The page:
Time to document ‘these crimes,’ congressman says

Any admissions system “designed to limit Asian-American applicants is not acceptable, it is morally wrong and it infringes on the constitutional rights of Americans,” Rep. Dana Rohrabacher, Republican of California, told the press conference, interrupted by immediate applause from a packed room of mostly Asian-American attendees.

Rohrabacher recounted how he “tried to deal with [admissions discrimination] 20 years ago and frankly got shoved to the back of the line,” referring to an earlier investigation by the Education Department’s Office for Civil Rights that cleared Harvard of wrongdoing against Asian-American applicants.


The congressman urged Asian Americans to ask their representatives to sign his letter calling for a new investigation into Harvard. He said he’ll sponsor new legislation that requires the Department of Education to “officially document, I would say, these crimes” against Asian Americans by studying admissions practices.

That study will “give us the leverage that we need,” said Rohrabacher, noting that three of five of his Orange County commissioners are Asian American, and “that’s a great thing.”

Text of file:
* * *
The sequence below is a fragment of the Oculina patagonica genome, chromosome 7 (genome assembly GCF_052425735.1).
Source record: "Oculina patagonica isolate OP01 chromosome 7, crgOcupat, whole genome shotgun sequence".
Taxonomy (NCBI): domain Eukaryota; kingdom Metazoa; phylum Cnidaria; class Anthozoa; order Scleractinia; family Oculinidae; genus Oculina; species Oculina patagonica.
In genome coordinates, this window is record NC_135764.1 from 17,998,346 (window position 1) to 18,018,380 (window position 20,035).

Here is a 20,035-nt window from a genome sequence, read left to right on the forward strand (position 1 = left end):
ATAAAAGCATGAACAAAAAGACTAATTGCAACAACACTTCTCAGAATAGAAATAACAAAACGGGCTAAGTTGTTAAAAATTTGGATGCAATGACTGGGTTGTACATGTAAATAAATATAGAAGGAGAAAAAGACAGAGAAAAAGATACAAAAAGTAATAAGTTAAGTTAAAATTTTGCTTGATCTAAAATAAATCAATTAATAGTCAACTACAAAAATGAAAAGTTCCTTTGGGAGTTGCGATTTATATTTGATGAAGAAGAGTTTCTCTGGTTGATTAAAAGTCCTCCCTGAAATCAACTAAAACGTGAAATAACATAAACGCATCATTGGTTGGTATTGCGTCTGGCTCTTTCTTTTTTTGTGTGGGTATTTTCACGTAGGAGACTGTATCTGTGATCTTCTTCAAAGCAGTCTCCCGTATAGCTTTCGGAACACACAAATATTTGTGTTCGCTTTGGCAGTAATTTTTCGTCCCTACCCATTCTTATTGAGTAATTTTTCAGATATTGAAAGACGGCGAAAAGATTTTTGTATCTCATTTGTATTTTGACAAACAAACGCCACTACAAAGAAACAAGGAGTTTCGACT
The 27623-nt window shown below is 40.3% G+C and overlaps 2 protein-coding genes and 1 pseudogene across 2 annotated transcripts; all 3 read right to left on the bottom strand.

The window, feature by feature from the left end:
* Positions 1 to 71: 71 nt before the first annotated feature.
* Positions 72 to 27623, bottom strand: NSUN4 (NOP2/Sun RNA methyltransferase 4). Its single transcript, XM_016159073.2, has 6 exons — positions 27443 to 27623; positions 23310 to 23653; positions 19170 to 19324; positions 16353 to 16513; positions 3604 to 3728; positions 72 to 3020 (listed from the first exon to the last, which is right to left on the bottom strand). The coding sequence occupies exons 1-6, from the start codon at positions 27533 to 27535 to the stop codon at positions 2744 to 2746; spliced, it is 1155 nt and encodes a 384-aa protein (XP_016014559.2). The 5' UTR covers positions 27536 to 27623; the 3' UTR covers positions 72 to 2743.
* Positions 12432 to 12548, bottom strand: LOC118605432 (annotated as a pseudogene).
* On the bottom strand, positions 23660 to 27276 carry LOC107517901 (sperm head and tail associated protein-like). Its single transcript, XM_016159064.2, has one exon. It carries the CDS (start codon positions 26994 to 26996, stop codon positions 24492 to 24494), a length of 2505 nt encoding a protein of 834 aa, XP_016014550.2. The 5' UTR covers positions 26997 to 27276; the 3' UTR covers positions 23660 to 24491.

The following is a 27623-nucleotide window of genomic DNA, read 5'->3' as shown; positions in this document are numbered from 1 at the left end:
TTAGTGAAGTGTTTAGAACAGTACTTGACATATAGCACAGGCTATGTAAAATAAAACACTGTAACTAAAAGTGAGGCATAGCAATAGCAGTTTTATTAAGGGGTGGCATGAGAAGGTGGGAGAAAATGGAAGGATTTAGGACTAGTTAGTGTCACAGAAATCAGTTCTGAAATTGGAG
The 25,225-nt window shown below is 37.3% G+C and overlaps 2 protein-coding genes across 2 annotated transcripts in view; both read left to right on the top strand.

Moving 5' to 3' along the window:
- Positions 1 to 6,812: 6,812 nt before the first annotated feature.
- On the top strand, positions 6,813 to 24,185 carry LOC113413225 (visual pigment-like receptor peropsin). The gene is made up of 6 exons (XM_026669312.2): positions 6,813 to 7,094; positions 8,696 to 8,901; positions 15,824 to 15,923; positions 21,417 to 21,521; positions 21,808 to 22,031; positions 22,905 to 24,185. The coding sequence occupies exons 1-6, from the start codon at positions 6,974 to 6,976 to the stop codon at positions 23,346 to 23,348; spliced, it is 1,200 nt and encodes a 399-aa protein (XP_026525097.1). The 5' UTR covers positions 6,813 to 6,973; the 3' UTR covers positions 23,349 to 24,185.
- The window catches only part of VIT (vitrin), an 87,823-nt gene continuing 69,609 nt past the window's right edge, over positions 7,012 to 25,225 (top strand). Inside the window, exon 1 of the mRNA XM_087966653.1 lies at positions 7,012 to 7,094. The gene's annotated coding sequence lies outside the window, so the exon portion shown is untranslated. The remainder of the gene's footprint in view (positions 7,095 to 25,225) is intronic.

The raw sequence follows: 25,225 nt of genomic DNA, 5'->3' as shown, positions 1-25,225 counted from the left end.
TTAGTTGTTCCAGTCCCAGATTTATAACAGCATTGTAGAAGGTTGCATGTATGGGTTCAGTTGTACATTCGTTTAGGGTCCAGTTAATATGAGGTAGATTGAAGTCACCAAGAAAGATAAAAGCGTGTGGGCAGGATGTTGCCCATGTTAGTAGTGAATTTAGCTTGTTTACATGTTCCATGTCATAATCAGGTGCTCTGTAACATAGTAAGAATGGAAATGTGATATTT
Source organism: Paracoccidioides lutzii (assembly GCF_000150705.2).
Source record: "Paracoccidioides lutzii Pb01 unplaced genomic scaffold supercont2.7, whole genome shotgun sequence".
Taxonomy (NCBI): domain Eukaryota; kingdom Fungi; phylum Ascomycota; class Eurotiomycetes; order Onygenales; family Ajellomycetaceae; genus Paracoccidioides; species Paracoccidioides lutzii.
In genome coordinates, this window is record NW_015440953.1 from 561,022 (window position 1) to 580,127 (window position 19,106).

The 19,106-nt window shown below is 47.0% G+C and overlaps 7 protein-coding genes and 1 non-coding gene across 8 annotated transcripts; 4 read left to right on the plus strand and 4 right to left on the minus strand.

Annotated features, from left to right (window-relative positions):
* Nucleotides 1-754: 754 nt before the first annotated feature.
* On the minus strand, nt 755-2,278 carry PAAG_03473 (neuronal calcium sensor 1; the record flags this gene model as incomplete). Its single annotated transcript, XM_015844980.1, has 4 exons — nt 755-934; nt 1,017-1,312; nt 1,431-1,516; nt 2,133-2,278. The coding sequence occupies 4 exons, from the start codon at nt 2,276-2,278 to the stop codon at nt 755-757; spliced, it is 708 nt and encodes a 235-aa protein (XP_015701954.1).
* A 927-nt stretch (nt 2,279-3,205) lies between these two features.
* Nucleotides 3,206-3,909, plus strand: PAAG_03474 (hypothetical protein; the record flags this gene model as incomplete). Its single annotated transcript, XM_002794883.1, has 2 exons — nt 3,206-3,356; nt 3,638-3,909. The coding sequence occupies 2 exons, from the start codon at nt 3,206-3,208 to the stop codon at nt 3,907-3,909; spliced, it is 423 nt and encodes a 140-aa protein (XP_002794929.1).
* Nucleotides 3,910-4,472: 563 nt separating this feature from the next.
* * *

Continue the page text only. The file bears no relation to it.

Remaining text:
Michael Wang, who filed complaints against Yale and Princeton in 2013 after they rejected him, told the press conference his academic accomplishments – second in his class, high scores all around and many extracurriculars – should have made him a lock for admission.

“I’m not here to brag about my achievements,” Wang said, describing the “helpless” feeling he had reading rejection letters.

“I can’t change who I am. Being Asian is part of my identity and something I should be proud of,” Wang said: But when schools set quotas against Asian Americans, they learn that “everyone is equal but some people are more equal than others.”

Indian Americans deserve sports quotas

That sense of despondency among Asian-American students was reiterated by speakers, most of them first-generation immigrants.